NEW DELHI, 15 November 2018 – India’s Finance Minister inaugurated the two-day 25th World Congress of Savings and Retail Banks held in Delhi. Shri Arun Jaitley, Honourable Union Finance Minister, Government of India, gave a keynote address to an audience of WSBI member savings and retail banks, banking policymakers and banking industry experts who are exploring the challenges faced by savings and retail banks around the world and how those institutions can better serve communities in a globalised world.
Held at the Taj Palace Hotel in the Indian capital, the audience during the opening session also heard from State Bank of India Chairman Shri Rajnish Kumar, NABARD Chairman Dr Harsh Kumar Bhanwala, along with Shri Rajiv Kumar, Secretary, Department of Financial Services, Ministry of Finance, Government of India.
Under the theme “Sustainable Retail Banking – Making globalization inclusive for all”, the event features speakers and panellists who come from WSBI’s membership as well as experts from throughout the banking world who will offer attendees their insight during high-impact panel discussions. Under that theme, outgoing WSBI President Heinrich Haasis provided a summary of achievements made during his six-year association presidency, including inroads made toward a WSBI pledge to provide “an account for everybody”, which was outlined in a 2012 WSBI declaration in Marrakesh. Haasis said: “Since our World Bank Universal Financial Access 2020 commitment made in 2015, WSBI members have added 340 million accounts for 234 million people into the formal financial system thanks to their efforts.”
WSBI President Isidro Fainé, gave an acceptance speech as incoming WSBI president. He was followed by fellow Spaniard Javier Solana, former EU High Representative for Common Foreign and Security Policy and NATO Secretary General.
Opening day sessions followed, tackling three areas via panel discussions. The first, titled “Globalisation: the promise of a golden dawn or dystopia in the making?”, examined how WSBI members, as financial institutions that are focused on their local community, could bring the benefits of globalisation to the local level by acting as an interface that connects these communities to global perspectives and global growth opportunities. The second session, “Two worlds no longer apart – rural and local development for growth in harmony”, looked at how savings and retail banks take the best globalisation and digitisation to ensure their profitability while at the same time creating benefits for people and the planet. The third session focused on the theme “Digitisation as a tool for financial inclusion and customer proximity.”
Outgoing President Heinrich Haasis, who will now serve as WSBI Honourary President concluded: “Policymakers acknowledge that WSBI member savings banks nourish the SMEs that often times export their products abroad. Members also help households at local level too through savings and loans. The savings and retail banking model helps make globalisation inclusive for all.”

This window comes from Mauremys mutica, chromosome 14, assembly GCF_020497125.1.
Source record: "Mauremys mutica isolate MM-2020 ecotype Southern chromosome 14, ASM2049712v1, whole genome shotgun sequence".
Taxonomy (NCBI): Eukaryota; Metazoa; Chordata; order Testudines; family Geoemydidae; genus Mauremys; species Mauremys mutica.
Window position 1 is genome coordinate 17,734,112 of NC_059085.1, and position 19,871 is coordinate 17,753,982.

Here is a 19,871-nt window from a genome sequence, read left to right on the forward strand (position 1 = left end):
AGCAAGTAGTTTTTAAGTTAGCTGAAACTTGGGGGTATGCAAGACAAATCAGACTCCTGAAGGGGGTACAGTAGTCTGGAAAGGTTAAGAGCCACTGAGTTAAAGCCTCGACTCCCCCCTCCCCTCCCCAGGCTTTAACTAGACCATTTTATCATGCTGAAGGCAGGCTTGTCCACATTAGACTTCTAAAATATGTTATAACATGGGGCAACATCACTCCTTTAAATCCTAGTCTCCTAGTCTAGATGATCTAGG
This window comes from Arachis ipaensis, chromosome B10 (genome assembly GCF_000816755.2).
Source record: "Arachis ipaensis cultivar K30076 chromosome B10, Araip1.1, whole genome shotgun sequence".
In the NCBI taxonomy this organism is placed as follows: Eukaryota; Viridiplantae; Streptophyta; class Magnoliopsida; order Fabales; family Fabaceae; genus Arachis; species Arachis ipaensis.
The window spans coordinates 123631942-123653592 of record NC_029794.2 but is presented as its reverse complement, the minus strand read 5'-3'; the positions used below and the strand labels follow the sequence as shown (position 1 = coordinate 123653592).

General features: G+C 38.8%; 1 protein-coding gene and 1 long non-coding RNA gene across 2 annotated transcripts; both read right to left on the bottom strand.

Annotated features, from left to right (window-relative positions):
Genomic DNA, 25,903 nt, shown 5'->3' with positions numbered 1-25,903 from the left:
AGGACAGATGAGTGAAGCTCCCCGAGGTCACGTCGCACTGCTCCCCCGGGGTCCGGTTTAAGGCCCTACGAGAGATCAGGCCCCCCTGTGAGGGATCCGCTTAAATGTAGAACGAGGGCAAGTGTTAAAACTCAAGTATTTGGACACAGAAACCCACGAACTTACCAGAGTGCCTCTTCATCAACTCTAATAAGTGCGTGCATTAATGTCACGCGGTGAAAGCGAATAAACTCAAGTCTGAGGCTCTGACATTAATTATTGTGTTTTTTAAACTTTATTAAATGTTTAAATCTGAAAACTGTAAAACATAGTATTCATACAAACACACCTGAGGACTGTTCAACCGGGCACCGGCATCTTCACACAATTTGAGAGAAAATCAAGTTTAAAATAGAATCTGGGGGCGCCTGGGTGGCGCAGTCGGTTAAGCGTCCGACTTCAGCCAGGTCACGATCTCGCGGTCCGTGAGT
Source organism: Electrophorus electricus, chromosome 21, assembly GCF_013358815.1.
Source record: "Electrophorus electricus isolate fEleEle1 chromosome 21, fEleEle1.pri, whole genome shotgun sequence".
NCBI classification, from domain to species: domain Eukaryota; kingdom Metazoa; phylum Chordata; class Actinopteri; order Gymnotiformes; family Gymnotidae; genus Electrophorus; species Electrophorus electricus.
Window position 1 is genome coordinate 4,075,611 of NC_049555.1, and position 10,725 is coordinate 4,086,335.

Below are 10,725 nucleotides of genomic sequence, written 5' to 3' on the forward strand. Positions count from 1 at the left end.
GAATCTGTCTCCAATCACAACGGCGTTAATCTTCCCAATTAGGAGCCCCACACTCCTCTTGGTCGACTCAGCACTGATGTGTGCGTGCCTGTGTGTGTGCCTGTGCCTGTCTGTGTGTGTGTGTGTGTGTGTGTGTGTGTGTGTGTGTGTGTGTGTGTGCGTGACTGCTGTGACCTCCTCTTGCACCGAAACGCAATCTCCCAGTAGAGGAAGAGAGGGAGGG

Chairman, NABARD observed that the financial inclusion model adopted by India has contributed to inclusive growth and laying down a huge digital infrastructure which can be used by the State for providing various benefits to the poorer population. NABARD has also enabled outreach to more than 100 million rural women through partnerships with over 60,000 bank branches and over 5,000 civil society organisations. Savings plays a very critical role in all the financial inclusion approaches promoted by NABARD. NABARD is also in the process of digitisation of Self Help Groups, which contributes to intensification of credit, convergence of various government benefit schemes and providing better business opportunities for banks with over 100 million members of SHGs.
From a situation in 2011 where in 41% of the households did not have access to banks, India has come a long way thanks to the Prime Ministers Jan Dhan Yojana that enabled 329 million accounts for the erstwhile unbanked population. The Financial Inclusion approaches of India are unique to our situation and have been acknowledged by the Global FINDEX Report. The JAM trinity has enabled the laying out of a vast financial infrastructure in the form of a digital pipeline within a very short time. This has enabled providing social security to about 190 million families within a short span of 4 years.
The Finance Minister observed that the subject of digital financial inclusion is a topic of extreme importance to a country like India where we have adopted a higher growth rate to propel development. Within a short span of time, what started of as a financial inclusion experiment, we have been able to achieve remarkable results in banking the unbanked, securing the unsecured, funding the unfunded and covering the uncovered rural areas. Our achievements in financial inclusion have in a way influenced the aspirations of the low-income population. This has led to improving the rural sanitation, providing better quality of life to poorer population in the villages.